Remind Me: What’s The Latest With Airbus A320neo Engines In India

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While the A320neo engines may have been out of the news recently, the Pratt & Whitney engines continue to face issues. Most recently, a GoAir flight suffered an engine shutdown mid-flight, prompting renewed safety concerns. So, what is the latest on this long-standing issue? Have all airlines replaced their engines?

GoAir
A GoAir A320neo suffered engine failure last month. Photo: Airbus

Another incident

According to Mint, a GoAir A320neo faced troubles in September, the first such incident in the last few months. Flight G8-710 was flying from Hyderabad to Ahmedabad on September 19th when it faced possible overheating issues and had to shut down one engine. The plane made a safe landing with a single engine and there were no passengers harmed.

However, this latest incident reportedly doesn’t have anything to with the low-pressure turbine or vibration issues, which has plagued the engine for the last few years. This means it could be unrelated to the ongoing issues.

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GoAir A320neo
The latest incident is not related to the usual issues faced by the engine. Photo: Anna Zvereva via Wikimedia Commons

While the incident might be unrelated, it still serves as a reminder of the problems with the type. There are two major operators of the P&W A320neo engines in India, IndiGo and GoAir, both of whom have struggled due to possible groundings.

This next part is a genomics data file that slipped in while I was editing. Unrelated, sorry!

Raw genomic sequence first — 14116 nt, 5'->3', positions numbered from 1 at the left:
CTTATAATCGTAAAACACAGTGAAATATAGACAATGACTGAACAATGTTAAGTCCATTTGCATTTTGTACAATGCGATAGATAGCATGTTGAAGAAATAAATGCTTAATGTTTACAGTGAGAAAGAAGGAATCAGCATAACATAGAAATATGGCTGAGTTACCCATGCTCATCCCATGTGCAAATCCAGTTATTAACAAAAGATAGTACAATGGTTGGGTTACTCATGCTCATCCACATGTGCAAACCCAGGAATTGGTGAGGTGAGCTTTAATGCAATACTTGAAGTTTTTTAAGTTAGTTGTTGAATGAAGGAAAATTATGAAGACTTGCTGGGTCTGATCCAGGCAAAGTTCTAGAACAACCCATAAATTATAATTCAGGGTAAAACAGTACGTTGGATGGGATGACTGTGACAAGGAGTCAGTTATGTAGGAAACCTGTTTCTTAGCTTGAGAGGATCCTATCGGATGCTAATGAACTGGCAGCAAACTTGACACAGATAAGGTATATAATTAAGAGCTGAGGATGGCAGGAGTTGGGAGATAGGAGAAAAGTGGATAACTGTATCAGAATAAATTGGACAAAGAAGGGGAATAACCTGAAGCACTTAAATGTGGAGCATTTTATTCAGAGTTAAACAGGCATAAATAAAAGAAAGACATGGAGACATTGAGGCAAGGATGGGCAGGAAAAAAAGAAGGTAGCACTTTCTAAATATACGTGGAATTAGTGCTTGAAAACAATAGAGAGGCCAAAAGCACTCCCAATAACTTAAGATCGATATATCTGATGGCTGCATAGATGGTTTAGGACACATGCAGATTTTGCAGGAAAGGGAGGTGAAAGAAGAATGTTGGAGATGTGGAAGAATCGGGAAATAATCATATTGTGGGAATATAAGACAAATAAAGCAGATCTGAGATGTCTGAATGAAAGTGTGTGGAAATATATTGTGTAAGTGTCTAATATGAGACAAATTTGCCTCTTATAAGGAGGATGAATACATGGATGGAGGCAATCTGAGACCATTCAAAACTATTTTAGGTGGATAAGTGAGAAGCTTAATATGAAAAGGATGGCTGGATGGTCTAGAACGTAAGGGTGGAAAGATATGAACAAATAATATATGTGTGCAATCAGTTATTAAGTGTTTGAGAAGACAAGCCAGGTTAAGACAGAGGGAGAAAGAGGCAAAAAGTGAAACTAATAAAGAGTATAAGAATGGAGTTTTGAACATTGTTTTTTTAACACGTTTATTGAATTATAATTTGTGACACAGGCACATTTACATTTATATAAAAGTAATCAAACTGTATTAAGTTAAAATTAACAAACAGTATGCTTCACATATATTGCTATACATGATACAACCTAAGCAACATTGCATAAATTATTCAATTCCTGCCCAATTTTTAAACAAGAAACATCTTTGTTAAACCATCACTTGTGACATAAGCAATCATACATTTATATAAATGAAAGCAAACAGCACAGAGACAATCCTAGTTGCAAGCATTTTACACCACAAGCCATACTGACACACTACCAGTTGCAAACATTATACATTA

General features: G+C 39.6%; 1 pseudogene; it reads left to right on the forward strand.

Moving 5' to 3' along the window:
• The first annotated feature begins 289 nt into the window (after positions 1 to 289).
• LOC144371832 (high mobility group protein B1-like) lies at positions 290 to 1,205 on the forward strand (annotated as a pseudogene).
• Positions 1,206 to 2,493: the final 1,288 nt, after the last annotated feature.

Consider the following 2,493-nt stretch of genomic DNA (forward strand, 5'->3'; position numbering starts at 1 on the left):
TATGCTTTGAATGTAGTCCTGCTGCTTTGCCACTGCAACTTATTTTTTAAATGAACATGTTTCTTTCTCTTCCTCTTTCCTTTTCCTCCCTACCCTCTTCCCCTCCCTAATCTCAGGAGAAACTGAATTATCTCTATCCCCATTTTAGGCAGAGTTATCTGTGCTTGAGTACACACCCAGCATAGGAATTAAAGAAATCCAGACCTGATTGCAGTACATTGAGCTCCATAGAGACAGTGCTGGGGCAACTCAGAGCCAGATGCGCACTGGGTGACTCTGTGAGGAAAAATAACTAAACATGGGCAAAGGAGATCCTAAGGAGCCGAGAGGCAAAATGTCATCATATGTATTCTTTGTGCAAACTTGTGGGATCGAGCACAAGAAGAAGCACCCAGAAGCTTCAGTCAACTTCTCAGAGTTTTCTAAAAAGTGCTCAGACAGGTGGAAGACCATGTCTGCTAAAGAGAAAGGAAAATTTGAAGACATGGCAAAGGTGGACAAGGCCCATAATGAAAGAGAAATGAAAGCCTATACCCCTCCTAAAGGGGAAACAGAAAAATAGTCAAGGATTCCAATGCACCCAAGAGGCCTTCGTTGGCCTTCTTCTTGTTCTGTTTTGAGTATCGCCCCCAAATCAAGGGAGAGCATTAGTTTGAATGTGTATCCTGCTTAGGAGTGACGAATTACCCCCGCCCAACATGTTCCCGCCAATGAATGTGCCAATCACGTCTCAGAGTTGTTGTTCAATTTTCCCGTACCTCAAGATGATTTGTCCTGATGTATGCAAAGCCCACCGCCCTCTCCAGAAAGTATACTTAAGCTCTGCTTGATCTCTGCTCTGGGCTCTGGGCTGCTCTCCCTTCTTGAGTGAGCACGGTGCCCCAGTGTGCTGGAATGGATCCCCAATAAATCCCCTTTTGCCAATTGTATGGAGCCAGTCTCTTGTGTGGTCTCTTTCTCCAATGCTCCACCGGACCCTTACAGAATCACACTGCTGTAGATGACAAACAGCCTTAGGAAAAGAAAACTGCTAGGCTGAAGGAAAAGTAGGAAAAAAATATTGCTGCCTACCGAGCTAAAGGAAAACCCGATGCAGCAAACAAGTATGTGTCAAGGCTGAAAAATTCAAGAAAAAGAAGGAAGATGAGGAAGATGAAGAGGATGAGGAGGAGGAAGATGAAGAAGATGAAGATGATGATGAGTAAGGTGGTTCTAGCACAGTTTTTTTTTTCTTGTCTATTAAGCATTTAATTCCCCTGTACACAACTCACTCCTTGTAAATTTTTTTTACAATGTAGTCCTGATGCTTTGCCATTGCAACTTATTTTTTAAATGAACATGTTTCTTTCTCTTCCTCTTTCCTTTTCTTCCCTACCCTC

Almost replaced

Last month, Civil Aviation Minister Hardeep Singh Puri said GoAir and IndiGo will not continue to fly aircraft that do not have replaced engines. While this may have meant chaos and cancelations last year, both IndiGo and GoAir have almost replaced all their engines.

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IndiGo has replaced all its 134 planes A320neo and A321neo fleets with the P&W engines, while GoAir has completed 30 out 46 aircraft replacements. The latter will now have to ground the 16 aircraft until their engines are replaced too.

The DGCA originally had a deadline of May 31st to replace all engines, which was pushed to August 31st. However, now all planes without a replacement will be grounded until new engines can be installed.

The A320neo issues could be reaching their end in India as nearly all planes have had their replacements. There is currently no timeline by which GoAir will replace its fleet but we can expect it to happen in the coming months.

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IndiGo making the switch

While Pratt & Whitney may be coming to close to resolve its problem, IndiGo, the world’s largest A320neo operator, is making the switch to CFM. The low-cost carrier placed a $20bn order last year for the CFM Leap-1A, which will power its newest order of A320s. IndiGo originally planned to take delivery of the new engines in 2020.

IndiGo
IndiGo is making the switch to CFM to power hundreds of its new aircraft. Photo: Getty Images

The move will likely have a major impact on P&W which has been plagued by issues in the last few years. However, the resolution of the A320neo issues can give passengers a lot more confidence when stepping on this plane in the future.

Would you fly on an A320neo with P&W engines? Do you have an engine preference? Let us know your thoughts in the comments.

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